Howard has created mini-courses – learning objects on a given topic that are served up online.  Each of the mini-courses has a short video (10-15 minutes) of Howard talking, along with other resources, Delicious links (available with tabs). Here’s a sample:  A mini-course on network and social network literacy. As Howard puts it, “we have the tools available to us to “roll our own” – for free!”

He says he’s been amazed at his students’ limited social literacy. They don’t understand the rhetoric of a wiki, how you can use a forum for group discussion, how to use a blog to reflect and clarify your thinking. He sees this as a critical education priority going forward.

Howard has been working with his students on something that he calls “Infotention” (yup!  there’s another one!) – developing your attention skills, training your attention span, and learning how to use IT skills (RSS feeds, persistent news search, and dashboards) to support your attention. As Howard put it, it’s critical to use the information that’s flowing into you in a way that allows you to make faster and better decisions.  Asking yourself, for example…Ignore or attend? Open a tab for later? What are the right spatial arrangements (highest priority on the left, most frequently updated is on the top).  He tries to help his students match their attention to the tool set, to start small and cultivate habits. He also cautions that there are days we must recognize that we need to get something specific done and therefore must be mindful of how your attention is spent.  Set a goal and then regularly, through the day, ask yourself, is what I am doing now bringing me closer to my goal for the day?

He described an interesting (very low tech) activity he does with his students using  yellow, orange and red post-it notes.  A gong goes off at irregular intervals and, at that point, students write down what they were thinking about on the appropriate colored post-it notes.  Yellow if the thought was on task, orange if it tangential to the task at hand, and red if it was off task. The post-its get assembled in a common spot on the board (this could be done online as well) so that the entire class can track its collective “infotention”.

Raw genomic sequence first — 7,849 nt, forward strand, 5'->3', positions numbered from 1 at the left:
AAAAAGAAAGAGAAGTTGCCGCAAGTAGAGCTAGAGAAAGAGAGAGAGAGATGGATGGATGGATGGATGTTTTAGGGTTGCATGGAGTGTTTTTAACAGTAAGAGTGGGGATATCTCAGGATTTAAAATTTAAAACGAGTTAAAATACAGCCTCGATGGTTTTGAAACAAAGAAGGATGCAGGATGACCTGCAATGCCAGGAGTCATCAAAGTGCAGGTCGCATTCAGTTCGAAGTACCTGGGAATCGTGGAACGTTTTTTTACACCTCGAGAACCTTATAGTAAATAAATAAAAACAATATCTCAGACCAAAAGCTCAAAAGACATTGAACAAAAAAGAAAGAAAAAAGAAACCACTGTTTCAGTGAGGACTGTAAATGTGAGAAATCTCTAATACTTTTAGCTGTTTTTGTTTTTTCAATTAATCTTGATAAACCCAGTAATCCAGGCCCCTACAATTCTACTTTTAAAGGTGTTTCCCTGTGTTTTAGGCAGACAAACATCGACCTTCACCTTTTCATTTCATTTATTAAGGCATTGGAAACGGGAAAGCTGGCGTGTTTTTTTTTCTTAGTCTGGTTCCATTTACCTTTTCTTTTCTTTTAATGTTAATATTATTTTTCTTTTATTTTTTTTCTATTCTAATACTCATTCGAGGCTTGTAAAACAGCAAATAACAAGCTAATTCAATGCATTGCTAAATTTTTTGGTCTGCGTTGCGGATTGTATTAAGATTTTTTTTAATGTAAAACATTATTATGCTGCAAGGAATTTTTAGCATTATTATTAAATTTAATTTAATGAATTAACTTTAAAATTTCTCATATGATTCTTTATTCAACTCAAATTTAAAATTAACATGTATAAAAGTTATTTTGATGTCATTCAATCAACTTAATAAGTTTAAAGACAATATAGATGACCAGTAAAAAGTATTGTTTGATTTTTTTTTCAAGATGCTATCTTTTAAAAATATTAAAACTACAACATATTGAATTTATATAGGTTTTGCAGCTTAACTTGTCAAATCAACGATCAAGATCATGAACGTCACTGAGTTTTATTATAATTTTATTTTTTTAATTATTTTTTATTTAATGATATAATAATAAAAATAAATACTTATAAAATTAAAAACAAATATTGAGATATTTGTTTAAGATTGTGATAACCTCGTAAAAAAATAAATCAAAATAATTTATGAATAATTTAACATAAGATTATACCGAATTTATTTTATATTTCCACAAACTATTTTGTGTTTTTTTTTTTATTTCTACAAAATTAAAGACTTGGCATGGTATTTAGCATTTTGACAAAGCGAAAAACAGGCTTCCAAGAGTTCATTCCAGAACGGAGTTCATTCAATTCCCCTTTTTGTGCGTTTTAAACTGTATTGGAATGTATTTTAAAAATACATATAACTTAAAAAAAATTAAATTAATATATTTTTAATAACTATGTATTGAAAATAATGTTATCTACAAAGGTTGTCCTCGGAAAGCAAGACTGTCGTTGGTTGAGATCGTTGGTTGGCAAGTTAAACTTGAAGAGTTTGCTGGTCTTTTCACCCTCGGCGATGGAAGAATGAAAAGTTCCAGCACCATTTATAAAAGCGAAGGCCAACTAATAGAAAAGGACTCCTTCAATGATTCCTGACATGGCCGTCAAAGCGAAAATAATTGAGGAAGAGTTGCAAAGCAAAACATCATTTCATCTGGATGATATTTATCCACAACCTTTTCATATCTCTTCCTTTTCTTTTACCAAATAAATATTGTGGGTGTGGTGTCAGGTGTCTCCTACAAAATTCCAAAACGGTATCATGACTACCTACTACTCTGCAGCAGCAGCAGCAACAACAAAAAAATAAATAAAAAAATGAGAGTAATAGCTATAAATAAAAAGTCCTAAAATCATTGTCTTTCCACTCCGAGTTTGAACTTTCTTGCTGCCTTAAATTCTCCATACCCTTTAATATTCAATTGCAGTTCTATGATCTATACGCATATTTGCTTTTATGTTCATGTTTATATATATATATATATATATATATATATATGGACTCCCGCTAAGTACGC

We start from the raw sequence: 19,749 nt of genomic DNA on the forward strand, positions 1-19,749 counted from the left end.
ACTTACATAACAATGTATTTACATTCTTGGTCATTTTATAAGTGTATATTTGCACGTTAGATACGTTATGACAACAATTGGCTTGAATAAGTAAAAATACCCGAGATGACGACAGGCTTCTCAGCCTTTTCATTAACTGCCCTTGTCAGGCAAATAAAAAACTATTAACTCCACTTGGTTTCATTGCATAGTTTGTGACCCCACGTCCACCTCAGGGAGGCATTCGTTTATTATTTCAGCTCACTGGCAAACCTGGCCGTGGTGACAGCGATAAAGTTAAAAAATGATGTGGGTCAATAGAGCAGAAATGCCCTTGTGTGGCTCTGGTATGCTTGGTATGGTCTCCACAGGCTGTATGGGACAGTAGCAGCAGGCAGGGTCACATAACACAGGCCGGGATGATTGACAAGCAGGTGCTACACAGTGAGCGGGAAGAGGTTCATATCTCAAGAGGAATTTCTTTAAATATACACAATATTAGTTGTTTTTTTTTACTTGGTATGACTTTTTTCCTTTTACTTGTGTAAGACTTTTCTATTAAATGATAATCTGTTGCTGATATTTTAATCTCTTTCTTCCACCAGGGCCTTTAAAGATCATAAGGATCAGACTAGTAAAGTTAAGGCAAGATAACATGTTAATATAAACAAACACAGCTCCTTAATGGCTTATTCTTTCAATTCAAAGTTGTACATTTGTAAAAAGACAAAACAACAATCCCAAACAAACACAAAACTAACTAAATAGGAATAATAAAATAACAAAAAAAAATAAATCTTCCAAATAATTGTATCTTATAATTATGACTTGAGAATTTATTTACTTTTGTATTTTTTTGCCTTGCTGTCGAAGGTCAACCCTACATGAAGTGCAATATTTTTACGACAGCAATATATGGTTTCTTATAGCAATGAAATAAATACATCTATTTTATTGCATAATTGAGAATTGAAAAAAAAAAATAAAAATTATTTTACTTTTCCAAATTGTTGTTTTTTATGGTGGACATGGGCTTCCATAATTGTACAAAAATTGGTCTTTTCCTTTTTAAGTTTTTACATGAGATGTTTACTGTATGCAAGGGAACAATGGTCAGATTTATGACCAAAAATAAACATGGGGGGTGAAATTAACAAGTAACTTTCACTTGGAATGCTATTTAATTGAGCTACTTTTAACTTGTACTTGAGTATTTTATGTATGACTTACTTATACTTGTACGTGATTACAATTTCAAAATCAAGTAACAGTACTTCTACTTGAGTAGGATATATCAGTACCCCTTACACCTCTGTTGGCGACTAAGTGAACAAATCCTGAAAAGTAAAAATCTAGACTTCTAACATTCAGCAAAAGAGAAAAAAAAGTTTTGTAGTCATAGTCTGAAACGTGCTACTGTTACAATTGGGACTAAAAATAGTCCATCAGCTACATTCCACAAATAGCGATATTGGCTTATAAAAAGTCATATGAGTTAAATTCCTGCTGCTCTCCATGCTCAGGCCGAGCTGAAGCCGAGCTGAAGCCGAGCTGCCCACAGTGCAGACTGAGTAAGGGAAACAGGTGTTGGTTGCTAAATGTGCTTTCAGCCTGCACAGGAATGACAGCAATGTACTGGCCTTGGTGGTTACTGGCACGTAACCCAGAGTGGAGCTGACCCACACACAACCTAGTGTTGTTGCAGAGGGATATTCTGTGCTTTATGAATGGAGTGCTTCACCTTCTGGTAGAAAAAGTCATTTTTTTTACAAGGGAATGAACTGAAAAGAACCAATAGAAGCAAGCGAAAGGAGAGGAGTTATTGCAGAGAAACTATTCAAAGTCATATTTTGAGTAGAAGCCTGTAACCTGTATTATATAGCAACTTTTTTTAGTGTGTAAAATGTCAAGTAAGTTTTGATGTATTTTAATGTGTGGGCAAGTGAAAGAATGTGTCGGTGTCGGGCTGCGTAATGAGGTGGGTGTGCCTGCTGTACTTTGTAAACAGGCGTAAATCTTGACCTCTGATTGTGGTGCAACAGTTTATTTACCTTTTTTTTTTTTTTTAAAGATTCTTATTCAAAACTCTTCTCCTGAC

He talked about the importance of critical consumption (what Ernest Hemingway called “crap detection”).  He used the classic Martin Luther King example – search on “Martin Luther King”, note the third entry down. Go to Easywhois to find out who owns the domain and you discover that the page is owned by a white supremacist organization. Other examples like this: Free Online Pregnancy Test – enter your name, sit still while we scan you. Genetics First. Pacific Northwest Tree Octopus. He’s got a million of them.

Howard’s wrap up: Our future depends upon participation, collaboration, and network awareness. He has a new book coming out called Net Smart (published by MIT Press) which he decided to write because, with all of the marvels of the online world, there is still a lot of crap out there. We can’t really regulate this (nor would we want to), but we can improve and increase the number of people who know what they are doing so that we can properly sort through it.

After he concluded his talk, as he packed up his bag, I made my way to the front to introduce myself. While I am a long-time Rheingold fan, I had a further purpose – he has accepted an invitation to join our New Media Faculty Seminar (which meets in Second Life) in two weeks.  He was gracious and warm, shook my hand, and said he was looking forward to joining us in world.  Class act.

Howard Rheingold giving his talk at Sloan-C



Filed under Online Learning

6 responses to “Sloan-C Day Two: Howard Rheingold